BACOLOD

Gonzaga: More flash floods to come with Bacolod’s construction boom

Ecoviews and issues

LEST we again set aside the problem of flooding in Bacolod because sunny days are back, I would like to continue dealing with this urgent concern. In the light of rapid conversion of city lands into prime residential areas, condominium buildings, and malls, Bacoleños must be vigilant in monitoring the environmental impact of all these developments.

Global Climate Change that has seen massive meltdown of icebergs and glaciers, the widespread clearing of forests most notably the once pristine Amazon jungle of Brazil, and consequent rise of water level in the oceans and seas, have led to dismal scientific prognostication of low lying settlements in primate cities like Jakarta, Metro Manila, and Bangkok. Jakarta having seen not only flash floods but continuing submersion underwater of the city’s socio-economic, political districts, Indonesia has chosen to move its capital to its outer region that poses lesser risk arising from climate change.

In Metro Manila, and neighboring provinces like Bulacan, and Pampanga, there are districts and barangays that are underwater for most part of the year. In fact, scientific prognostication point to major parts of Metro Manila to suffer the same fate as Jakarta. Within a decade or so, Bacoleños will increasingly face not just flashfloods, but perennial flooding. Filled-up estuaries, creeks and rivers, massive blocking of plastics and other debris of the few remaining creeks and three rivers--Banago, Lupit, and Pahanocoy-Sum-ag, clearing of mangroves to give way to resorts and condos--all have high negative impact leading to widespread flash flooding in Bacolod.

A more recent disturbing development-- the past five years, is the clearing of the mangrove along Mandalagan stream where a clump of illegal settlers is located, close to the back entrance of Robinson Mall. While the area is obviously an easement, and therefore cannot be titled, what was once a thriving mangrove by the bridge over the creek, a tributary of Mandalagan River, has now been cleared. What is shocking is that over two years ago, not only did the ‘bakhawan’ disappear, but the creek has been filled to expand the land area for construction. As cited by Ms. Marilu Custer who posted a strong reaction to the flashflood that inundated the Bacolod Street Kids Feeding and Livelihood Center in the same barangay--Brgy. 1.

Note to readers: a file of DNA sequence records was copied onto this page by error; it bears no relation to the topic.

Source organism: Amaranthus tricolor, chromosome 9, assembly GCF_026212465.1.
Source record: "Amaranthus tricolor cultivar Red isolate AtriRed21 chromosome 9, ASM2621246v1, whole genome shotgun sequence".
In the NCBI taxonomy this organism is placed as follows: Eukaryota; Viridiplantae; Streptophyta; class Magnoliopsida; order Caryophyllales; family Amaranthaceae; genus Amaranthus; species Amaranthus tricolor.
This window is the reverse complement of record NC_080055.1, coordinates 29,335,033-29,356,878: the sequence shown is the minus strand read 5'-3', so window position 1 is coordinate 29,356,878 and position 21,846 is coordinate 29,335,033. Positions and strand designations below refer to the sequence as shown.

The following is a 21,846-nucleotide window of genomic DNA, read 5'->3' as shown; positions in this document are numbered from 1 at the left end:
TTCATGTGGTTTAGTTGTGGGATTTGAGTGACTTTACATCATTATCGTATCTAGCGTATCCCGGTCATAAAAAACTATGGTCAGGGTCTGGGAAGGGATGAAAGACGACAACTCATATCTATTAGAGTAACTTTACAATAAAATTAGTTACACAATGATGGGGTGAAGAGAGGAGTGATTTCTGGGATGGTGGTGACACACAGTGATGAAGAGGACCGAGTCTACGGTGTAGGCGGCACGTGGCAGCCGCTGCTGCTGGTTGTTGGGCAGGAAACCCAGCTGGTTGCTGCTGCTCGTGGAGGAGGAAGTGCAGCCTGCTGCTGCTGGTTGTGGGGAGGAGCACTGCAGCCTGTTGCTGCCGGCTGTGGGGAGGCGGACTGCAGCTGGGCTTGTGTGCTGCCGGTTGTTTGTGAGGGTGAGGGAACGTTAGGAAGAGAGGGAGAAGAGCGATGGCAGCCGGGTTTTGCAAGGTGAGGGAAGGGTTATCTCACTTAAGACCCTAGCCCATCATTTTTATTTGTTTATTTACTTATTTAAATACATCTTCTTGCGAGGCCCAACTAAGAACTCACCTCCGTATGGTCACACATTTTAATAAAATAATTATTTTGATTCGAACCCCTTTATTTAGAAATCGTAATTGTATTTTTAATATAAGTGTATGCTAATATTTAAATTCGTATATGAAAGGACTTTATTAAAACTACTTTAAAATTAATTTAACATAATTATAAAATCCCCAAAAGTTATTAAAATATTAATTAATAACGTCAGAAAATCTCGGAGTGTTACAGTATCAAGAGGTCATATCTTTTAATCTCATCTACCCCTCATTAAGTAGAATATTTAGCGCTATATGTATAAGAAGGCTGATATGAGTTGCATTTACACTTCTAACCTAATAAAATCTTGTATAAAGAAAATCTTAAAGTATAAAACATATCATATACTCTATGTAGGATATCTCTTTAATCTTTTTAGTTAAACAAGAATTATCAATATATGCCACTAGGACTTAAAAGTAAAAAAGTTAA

According to Barangay 1 officials, the property by the mangrove that Dtoto Builders bought at the back of Robinson, along Mandalagan River, is where the water flow out from all the drainages around that area, namely: Mandalagan, Lacson, Barangay 1 etc. Since that property has been developed, and riprapped to stop eroding, the flooding started again in the Lacson area, Aquino Drive, Mandalagan, Banago area and Barangay 1. According to the DPWH, the agency provided the Dtoto Builders huge culverts to install for the outflow of water into the Mandalagan river, and onto the sea. The Mandalagan river, where all the outlets for all the drainages of Barangay 1 residential houses, commercial buildings and offices flow, lies on the back road--a shortcut path going to Robinson Mall. Allegedly, as shared by the barangay officials, the huge culverts which could have held greater volume of outflow water were replaced with small “tamburongs” or drainage pipes that could not hold much rainwater water. Thus, the contaminated rainwater flowed back to the streets of Bacolod City.

As graphically noted by Ms.Custer who with her Foundation staff had to spend two days to clean and sanitize their flooded premises, can you imagine, the water with E. Coli, pees of the rats and dirt of all insects coming from all our septic tanks, the contaminated septic tank water mixed with rainwater, and flowed (sic) freely to the whole areas of Bacolod?

The Mandalagan river has virtually disappeared by the back road leading to Robinson with the clearing of the mangrove, and the landfill of the easement in the area. The Cenro governing Bacolod, EMB, the Barangay 1 and city officials-- City Planning Development Office, the City Council, and the mayor need to be put to task. What this environmental travesty need is a systematic investigation by the Sanggunian Environmental Committee and the City Council itself. Members of mass and social media must press for definitive action to reclaim the mangrove and portions of Mandalagan river and easement area that has been filled and built over with structures like office and town houses.


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